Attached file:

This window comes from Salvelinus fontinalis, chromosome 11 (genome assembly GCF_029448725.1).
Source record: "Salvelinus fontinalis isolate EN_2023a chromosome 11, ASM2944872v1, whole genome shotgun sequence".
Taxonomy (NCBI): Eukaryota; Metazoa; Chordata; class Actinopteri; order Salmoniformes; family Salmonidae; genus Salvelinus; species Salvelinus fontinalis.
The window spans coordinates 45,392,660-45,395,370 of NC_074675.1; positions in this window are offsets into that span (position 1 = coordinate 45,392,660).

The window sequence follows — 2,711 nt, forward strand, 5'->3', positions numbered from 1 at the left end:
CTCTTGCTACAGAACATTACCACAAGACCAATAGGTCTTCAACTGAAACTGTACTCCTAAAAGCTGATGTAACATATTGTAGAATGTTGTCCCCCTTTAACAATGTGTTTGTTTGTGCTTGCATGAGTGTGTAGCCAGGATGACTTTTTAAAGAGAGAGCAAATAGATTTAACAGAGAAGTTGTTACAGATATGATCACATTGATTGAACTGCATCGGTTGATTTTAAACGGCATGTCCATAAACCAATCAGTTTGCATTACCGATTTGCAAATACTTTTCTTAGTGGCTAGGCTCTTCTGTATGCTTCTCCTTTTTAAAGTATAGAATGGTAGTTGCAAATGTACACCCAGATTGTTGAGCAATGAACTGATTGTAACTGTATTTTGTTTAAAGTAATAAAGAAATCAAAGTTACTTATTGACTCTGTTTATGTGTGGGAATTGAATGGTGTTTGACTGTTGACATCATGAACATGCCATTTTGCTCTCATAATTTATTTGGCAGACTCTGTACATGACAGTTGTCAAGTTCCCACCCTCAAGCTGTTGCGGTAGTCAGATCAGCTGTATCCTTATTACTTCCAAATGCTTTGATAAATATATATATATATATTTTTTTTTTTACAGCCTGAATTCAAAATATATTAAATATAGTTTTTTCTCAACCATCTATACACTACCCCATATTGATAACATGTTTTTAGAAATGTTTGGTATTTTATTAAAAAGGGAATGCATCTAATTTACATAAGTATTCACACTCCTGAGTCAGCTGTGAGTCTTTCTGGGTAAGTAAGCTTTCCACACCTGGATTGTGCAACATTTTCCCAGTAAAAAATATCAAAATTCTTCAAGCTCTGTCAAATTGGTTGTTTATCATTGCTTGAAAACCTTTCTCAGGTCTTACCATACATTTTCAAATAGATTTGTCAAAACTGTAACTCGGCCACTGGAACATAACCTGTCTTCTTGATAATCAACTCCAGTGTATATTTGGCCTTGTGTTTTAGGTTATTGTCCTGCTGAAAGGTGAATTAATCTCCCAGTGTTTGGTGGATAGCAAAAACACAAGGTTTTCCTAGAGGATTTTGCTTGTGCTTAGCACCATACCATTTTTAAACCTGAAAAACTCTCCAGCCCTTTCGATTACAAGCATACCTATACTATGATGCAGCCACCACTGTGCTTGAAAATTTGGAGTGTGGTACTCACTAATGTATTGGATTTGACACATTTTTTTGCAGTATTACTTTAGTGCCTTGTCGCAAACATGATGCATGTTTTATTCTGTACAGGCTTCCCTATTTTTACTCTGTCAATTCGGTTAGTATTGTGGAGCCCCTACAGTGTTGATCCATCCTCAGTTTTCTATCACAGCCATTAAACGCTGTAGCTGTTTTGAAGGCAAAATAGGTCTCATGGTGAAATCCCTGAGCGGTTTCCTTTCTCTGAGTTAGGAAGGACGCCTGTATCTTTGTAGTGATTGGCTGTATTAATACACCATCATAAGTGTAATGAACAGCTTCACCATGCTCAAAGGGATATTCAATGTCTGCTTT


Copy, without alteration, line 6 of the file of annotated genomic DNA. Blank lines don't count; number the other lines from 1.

CTCTTGCTACAGAACATTACCACAAGACCAATAGGTCTTCAACTGAAACTGTACTCCTAAAAGCTGATGTAACATATTGTAGAATGTTGTCCCCCTTTAACAATGTGTTTGTTTGTGCTTGCATGAGTGTGTAGCCAGGATGACTTTTTAAAGAGAGAGCAAATAGATTTAACAGAGAAGTTGTTACAGATATGATCACATTGATTGAACTGCATCGGTTGATTTTAAACGGCATGTCCATAAACCAATCAGTTTGCATTACCGATTTGCAAATACTTTTCTTAGTGGCTAGGCTCTTCTGTATGCTTCTCCTTTTTAAAGTATAGAATGGTAGTTGCAAATGTACACCCAGATTGTTGAGCAATGAACTGATTGTAACTGTATTTTGTTTAAAGTAATAAAGAAATCAAAGTTACTTATTGACTCTGTTTATGTGTGGGAATTGAATGGTGTTTGACTGTTGACATCATGAACATGCCATTTTGCTCTCATAATTTATTTGGCAGACTCTGTACATGACAGTTGTCAAGTTCCCACCCTCAAGCTGTTGCGGTAGTCAGATCAGCTGTATCCTTATTACTTCCAAATGCTTTGATAAATATATATATATATATTTTTTTTTTTACAGCCTGAATTCAAAATATATTAAATATAGTTTTTTCTCAACCATCTATACACTACCCCATATTGATAACATGTTTTTAGAAATGTTTGGTATTTTATTAAAAAGGGAATGCATCTAATTTACATAAGTATTCACACTCCTGAGTCAGCTGTGAGTCTTTCTGGGTAAGTAAGCTTTCCACACCTGGATTGTGCAACATTTTCCCAGTAAAAAATATCAAAATTCTTCAAGCTCTGTCAAATTGGTTGTTTATCATTGCTTGAAAACCTTTCTCAGGTCTTACCATACATTTTCAAATAGATTTGTCAAAACTGTAACTCGGCCACTGGAACATAACCTGTCTTCTTGATAATCAACTCCAGTGTATATTTGGCCTTGTGTTTTAGGTTATTGTCCTGCTGAAAGGTGAATTAATCTCCCAGTGTTTGGTGGATAGCAAAAACACAAGGTTTTCCTAGAGGATTTTGCTTGTGCTTAGCACCATACCATTTTTAAACCTGAAAAACTCTCCAGCCCTTTCGATTACAAGCATACCTATACTATGATGCAGCCACCACTGTGCTTGAAAATTTGGAGTGTGGTACTCACTAATGTATTGGATTTGACACATTTTTTTGCAGTATTACTTTAGTGCCTTGTCGCAAACATGATGCATGTTTTATTCTGTACAGGCTTCCCTATTTTTACTCTGTCAATTCGGTTAGTATTGTGGAGCCCCTACAGTGTTGATCCATCCTCAGTTTTCTATCACAGCCATTAAACGCTGTAGCTGTTTTGAAGGCAAAATAGGTCTCATGGTGAAATCCCTGAGCGGTTTCCTTTCTCTGAGTTAGGAAGGACGCCTGTATCTTTGTAGTGATTGGCTGTATTAATACACCATCATAAGTGTAATGAACAGCTTCACCATGCTCAAAGGGATATTCAATGTCTGCTTT